New documentary shines a light on fragile forests of Panay Island in the Philippines

The vital work of forest rangers to protect rare wildlife on a Philippine island has been highlighted in a new documentary, which launches on World Wildlife Day (Wednesday, March 3).

The Philippines is considered to be one of the world’s biodiversity hotspots because of the amazing variety of wildlife found there. Yet more than 50 per cent of the country’s forests have been cut down, mainly to grow crops.

The islands of Negros and Panay are home to highly-threatened species such as the Negros bleeding heart dove, Visayan warty pig, Visayan tarictic hornbill, Philippine spotted deer and Walden’s hornbill.

We have been working with our partner PhilinCon on Panay Island since 2018, to prevent illegal hunting and forest clearing, to protect the last remaining area of virgin forest on the island, as well as leading the conservation efforts of many threatened species in the area.

Despite the coronavirus pandemic, we have been able to continue to support a dedicated team of rangers on the West Visayas island of Panay – supplementing the salary of six of the 12 rangers there.

The rangers carry out patrols to safeguard the unique biodiversity of this island, as well as deploying motion-activated camera traps set up deep in the forests to survey threatened species.

Now a new documentary highlights the struggles of these ‘unsung heroes’ as they patrol remote areas of the forest, at risk of ambush from illegal hunters.

The film, entitled ‘Guardians of the Forest’, has been produced by our project partner, PhilinCon, a non-government organisation (NGO), dedicated to the conservation of the environment in the Philippines.

The documentary launches on World Wildlife Day (March 3), which this year celebrates the theme ‘forests and livelihoods: sustaining people and planet’ and aims to highlight the central role of forests, forest species and ecosystems services in sustaining the livelihoods of hundreds of millions of people globally.  

Dr Daphne Kerhoas, who leads the field conservation project in the Philippines on behalf of Bristol Zoological Society, said: “This video shines a light on the vital role our rangers play in protecting the virgin forests in the Northwest Panay Peninsula - the only remaining area of virgin low-altitude forest on the entire island.”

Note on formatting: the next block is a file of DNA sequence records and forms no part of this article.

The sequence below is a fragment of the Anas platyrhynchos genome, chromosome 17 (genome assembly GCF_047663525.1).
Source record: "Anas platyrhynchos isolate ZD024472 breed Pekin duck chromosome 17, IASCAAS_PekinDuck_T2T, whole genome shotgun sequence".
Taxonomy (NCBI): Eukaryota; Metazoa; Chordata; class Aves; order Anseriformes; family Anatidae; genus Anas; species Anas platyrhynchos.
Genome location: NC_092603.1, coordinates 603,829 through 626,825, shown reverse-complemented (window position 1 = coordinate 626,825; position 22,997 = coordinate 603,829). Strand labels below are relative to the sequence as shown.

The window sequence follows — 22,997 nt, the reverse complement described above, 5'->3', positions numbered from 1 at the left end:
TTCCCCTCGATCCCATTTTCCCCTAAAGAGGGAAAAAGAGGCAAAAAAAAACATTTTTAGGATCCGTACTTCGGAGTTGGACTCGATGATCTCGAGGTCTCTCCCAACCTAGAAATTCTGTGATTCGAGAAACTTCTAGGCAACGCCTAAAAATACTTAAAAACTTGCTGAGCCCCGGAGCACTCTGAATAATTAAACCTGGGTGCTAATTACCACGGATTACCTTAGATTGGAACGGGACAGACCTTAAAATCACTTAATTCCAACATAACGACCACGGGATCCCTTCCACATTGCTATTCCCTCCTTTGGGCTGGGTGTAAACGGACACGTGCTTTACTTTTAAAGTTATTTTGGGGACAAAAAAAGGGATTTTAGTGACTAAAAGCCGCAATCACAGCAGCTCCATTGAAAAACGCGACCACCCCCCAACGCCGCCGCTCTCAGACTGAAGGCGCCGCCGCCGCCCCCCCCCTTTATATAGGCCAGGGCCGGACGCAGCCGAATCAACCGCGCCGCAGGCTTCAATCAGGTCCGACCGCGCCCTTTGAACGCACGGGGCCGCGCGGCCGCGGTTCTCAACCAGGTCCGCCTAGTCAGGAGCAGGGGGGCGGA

“It is an incredibly important job but certainly not an easy one. They patrol areas that are very remote and far away from the authorities, with no weapons, which means that they are at risk if they encounter armed, illegal hunters – which does happen. They are remarkably skilled at resolving conflict peacefully and encouraging the hunters to surrender their weapons.”

In the video, one of the rangers explains the important role they play: “The goal of our group is to monitor the wildlife in these mountains, especially the illegal cutting of our trees, so we are really defending those.”

The rangers said they are aware of the dangers and take precautions, but carry on their work in order to protect the forest. They said they try to work with the illegal hunters by offering alternative livelihoods, to help avoid conflict and to prevent them needing to hunt to generate an income.

One of the rangers adds: “We are doing a service to the public, but we are thankful to those who help provide us with tools and things that we can use here on our daily operations and patrols. We are grateful for that.”

Guardians of the Forest is a 37-minute documentary, which can be watched online here:

The documentary was directed and filmed by Stance Mitchell and produced by PhilinCon Germany, with special thanks to Bristol Zoological Society, Rhea Santillan, Jann Vinze Barcinal, DENR, Phillincon board of trustees and all the project donors.

It is dedicated to the memory of Professor Dr Eberhard Curio (1932-2020), scientific advisor, president and founder of PhilinCon.

To find out more about Bristol Zoological Society’s work in the Philippines, visit our conservation page

Bristol Zoological Society is a conservation and education charity and relies on the generous support of the public not only to fund important work at Bristol Zoo Gardens and Wild Place Project, but also vital conservation and research projects spanning four continents.

In March 2020, the Society launched an appeal to ensure the future of its work Saving Wildlife Together. To find out more or to make a donation, visit bristolzoo.org.uk/bzsappeal.

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